Amid this confusion, I was given a book by my pastor (who really didn’t know the depths of my struggles). The book was written by Cornelius Van Til and is entitled A Defense of Christianity and My Credo. That single work set me on a new course and saved me from the pit of agnosticism. Now I probably wouldn’t recommend this book as the best starting point for others, but the Lord used it mightily in my mind and heart. John Frame’s works would more than likely be a better launching point."
Third Question: What has been one of the most convicting books you’ve ever read? Or, if that’s too personal, what one book has most challenged you spiritually (besides the Bible)?
"In my early 20s, I read a novel called The Goal, by Elyahu Goldratt. It is a novel designed to teach business executives to structure all business processes around the goal for having a business (which, allegedly, is making money). The book was convicting because the Apostle Paul tells me that "the aim of our charge is love that issues from a pure heart and a good conscience and a sincere faith" (1Tim. 1:5; cf., Mk. 12:29-31). If business leaders fine-tune their operations around the goal of profit, ought not I be even more vigilant to keep love for God and his people in view in all my spiritual disciplines? That was a convicting book for me--not because of what the book said, but because of the thought process it stirred in my own self-examination.
"John Owen’s Of the Mortification of Sin in the Life of Believers. It makes me feel as if I have barely started in the battle against sin. I also love in a challenging way Samuel Rutherford’s letters, as their deeply Scriptural and pastoral nature reveal how shallow I can often be."
"I’m not sure. The things that have most convicted me have come through preaching, counsel, or the reading of Scripture (or commentary on Scripture). That being said, whenever I read a book that challenges me to pray more faithfully, like D.A. Carson’s A Call to Spiritual Reformation, or whenever I hear stories of men and women adopting children with special needs (as can be found at this conference), I am pierced to the heart."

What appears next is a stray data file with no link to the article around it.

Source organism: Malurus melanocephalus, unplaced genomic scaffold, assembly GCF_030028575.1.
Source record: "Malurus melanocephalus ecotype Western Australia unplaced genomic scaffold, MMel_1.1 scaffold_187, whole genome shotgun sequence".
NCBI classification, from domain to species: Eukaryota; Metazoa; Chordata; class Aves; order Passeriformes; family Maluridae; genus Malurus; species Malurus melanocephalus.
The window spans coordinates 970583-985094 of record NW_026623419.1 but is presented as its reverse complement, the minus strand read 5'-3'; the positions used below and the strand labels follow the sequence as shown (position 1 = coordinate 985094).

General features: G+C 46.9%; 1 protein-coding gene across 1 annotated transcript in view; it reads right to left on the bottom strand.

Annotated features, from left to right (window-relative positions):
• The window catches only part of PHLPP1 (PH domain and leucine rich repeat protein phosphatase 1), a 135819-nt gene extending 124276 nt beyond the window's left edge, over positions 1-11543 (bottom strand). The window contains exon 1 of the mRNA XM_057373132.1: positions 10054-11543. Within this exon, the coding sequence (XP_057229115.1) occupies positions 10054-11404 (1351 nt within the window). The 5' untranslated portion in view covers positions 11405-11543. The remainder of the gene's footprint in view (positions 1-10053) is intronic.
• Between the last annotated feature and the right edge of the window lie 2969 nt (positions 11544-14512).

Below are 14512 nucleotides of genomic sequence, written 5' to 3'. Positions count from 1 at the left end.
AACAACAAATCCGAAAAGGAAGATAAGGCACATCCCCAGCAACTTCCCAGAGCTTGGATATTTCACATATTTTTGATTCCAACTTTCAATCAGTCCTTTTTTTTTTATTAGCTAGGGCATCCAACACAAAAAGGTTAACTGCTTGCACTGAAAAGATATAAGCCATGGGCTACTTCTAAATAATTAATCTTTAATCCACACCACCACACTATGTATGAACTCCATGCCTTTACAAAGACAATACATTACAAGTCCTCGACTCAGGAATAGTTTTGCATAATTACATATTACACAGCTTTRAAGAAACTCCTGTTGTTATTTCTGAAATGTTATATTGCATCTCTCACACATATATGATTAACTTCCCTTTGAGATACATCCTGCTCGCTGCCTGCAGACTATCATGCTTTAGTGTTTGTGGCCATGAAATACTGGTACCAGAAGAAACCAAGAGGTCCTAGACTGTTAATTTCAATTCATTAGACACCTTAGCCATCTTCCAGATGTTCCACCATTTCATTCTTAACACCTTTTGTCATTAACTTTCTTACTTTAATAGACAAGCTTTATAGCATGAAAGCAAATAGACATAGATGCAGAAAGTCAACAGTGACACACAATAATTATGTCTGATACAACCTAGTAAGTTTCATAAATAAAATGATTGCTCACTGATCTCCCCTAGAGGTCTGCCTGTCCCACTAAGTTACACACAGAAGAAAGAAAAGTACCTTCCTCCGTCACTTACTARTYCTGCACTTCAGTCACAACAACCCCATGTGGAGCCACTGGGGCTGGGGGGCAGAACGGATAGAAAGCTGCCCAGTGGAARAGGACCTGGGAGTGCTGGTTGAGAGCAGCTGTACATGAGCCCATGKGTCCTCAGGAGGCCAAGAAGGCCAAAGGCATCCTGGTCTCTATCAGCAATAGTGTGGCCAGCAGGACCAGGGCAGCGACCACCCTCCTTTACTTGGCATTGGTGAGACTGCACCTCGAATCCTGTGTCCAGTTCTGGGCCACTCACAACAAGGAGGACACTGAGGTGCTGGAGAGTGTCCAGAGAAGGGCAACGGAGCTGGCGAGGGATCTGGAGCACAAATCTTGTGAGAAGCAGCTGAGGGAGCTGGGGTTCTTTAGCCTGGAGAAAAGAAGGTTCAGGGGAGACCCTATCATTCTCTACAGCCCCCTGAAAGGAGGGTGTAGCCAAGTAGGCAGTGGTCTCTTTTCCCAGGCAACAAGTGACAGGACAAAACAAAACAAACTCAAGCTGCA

Fourth Question: What one or two books caused a theological or spiritual paradigm shift to take place in your life/mind?
"The aforementioned books (under questions 2 and 3) both fit here, as well. Additionally, I'll mention Leland Ryken's How to Read the Bible as Literature, which was a focal point for a paradigm shift toward which many books and conversations contributed on reading Scripture with sensitivity to its various genres."
"William Symington’s Messiah the Prince captured my imagination and wonder at Christ’s kingdom like no other book. Too often it is seen only as a treatise on civil government rather than what it is, a full-orbed work on the nature and extent of Christ’s glorious kingdom that should inspire the church."
"Without a doubt, Desiring God, by John Piper, revolutionized the way I think about pleasure and happiness. God is most glorified when I am most satisfied in Him. I heartily recommend this gem of a book."
Fifth Question: What is the best book you’ve read in 2012?
"I'm sorry, this is going to seem bland to a lot of folk. I get excited about the strangest texts. But I just recently read Shunya Bendor's The Social Structure of Ancient Israel, and I found it fascinating. I cannot remember all the books I read this year to pick a favorite, but that book would definitely be near the top."
"The Holy Trinity by Robert Letham along with Gregory of Nazainzus’ Five Theological Orations. Nothing like spending week discussing the material with the author (Dr. Letham, not Gregory!) to deepen my love for our Triune God."
"G.K. Beale is a profound thinker and a first rate scholar. Few are more adept at explaining how the OT is used in the NT. Therefore, any of his works would be worthy of a person’s time and energy. That being said, I’m presently wading my way through his monumental work A New Testament Biblical Theology: The Unfolding of the Old Testament in the New. It is everything a theologian would hope to find in a faithful work of biblical theology."
Sixth Question: What is one book (or book series) you wish all people would read (besides the Bible)?
"I don't know. It seems hard to imagine a "one size fits all" recommendation, since the needs of people are so vastly varied. I'll defer to some of my better read brothers for counsel on this one."
"Christ of the Covenants by O. Palmer Roberston. Seeing the dovetailing of Scripture through the covenants, all revealing Christ to us, is beautiful to behold and I wish everyone could see it."
"Calvin’s Institutes is still an amazing work. From beginning to end, the centrality and majesty of God is proclaimed and defended with brilliant conviction and clarity. The style is nearly poetic at times. It is rigorous and polemical, yet comforting and assessable; centuries old, but entirely relevant. Whether one agrees or disagrees with the man, he should not be ignored."